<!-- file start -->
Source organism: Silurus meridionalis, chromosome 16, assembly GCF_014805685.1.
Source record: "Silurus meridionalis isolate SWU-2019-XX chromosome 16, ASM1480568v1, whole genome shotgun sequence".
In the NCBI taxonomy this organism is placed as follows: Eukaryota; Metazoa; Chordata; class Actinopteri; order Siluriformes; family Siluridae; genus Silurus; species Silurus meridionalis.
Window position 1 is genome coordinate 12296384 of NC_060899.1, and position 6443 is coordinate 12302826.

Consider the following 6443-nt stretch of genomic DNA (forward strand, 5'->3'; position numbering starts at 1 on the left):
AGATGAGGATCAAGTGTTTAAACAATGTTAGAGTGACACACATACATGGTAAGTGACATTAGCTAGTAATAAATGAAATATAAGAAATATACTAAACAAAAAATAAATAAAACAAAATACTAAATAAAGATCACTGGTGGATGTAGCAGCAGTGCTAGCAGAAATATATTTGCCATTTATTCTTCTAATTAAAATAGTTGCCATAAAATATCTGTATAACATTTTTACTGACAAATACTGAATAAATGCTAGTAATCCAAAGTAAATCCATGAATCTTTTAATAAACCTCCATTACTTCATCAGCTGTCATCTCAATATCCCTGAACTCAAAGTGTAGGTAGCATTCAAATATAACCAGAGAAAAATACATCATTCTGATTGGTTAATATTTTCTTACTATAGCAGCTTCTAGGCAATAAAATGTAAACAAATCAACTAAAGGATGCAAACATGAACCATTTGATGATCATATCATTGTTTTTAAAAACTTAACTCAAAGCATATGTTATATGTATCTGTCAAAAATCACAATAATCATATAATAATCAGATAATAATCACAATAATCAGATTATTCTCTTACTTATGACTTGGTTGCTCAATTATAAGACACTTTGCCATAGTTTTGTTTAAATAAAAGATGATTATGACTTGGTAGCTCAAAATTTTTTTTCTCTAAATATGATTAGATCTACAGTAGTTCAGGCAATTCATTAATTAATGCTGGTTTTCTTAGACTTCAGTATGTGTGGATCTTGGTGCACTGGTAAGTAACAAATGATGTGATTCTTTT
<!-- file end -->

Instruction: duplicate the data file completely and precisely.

Source organism: Silurus meridionalis, chromosome 16, assembly GCF_014805685.1.
Source record: "Silurus meridionalis isolate SWU-2019-XX chromosome 16, ASM1480568v1, whole genome shotgun sequence".
In the NCBI taxonomy this organism is placed as follows: Eukaryota; Metazoa; Chordata; class Actinopteri; order Siluriformes; family Siluridae; genus Silurus; species Silurus meridionalis.
Window position 1 is genome coordinate 12296384 of NC_060899.1, and position 6443 is coordinate 12302826.

Consider the following 6443-nt stretch of genomic DNA (forward strand, 5'->3'; position numbering starts at 1 on the left):
AGATGAGGATCAAGTGTTTAAACAATGTTAGAGTGACACACATACATGGTAAGTGACATTAGCTAGTAATAAATGAAATATAAGAAATATACTAAACAAAAAATAAATAAAACAAAATACTAAATAAAGATCACTGGTGGATGTAGCAGCAGTGCTAGCAGAAATATATTTGCCATTTATTCTTCTAATTAAAATAGTTGCCATAAAATATCTGTATAACATTTTTACTGACAAATACTGAATAAATGCTAGTAATCCAAAGTAAATCCATGAATCTTTTAATAAACCTCCATTACTTCATCAGCTGTCATCTCAATATCCCTGAACTCAAAGTGTAGGTAGCATTCAAATATAACCAGAGAAAAATACATCATTCTGATTGGTTAATATTTTCTTACTATAGCAGCTTCTAGGCAATAAAATGTAAACAAATCAACTAAAGGATGCAAACATGAACCATTTGATGATCATATCATTGTTTTTAAAAACTTAACTCAAAGCATATGTTATATGTATCTGTCAAAAATCACAATAATCATATAATAATCAGATAATAATCACAATAATCAGATTATTCTCTTACTTATGACTTGGTTGCTCAATTATAAGACACTTTGCCATAGTTTTGTTTAAATAAAAGATGATTATGACTTGGTAGCTCAAAATTTTTTTTCTCTAAATATGATTAGATCTACAGTAGTTCAGGCAATTCATTAATTAATGCTGGTTTTCTTAGACTTCAGTATGTGTGGATCTTGGTGCACTGGTAAGTAACAAATGATGTGATTCTTTT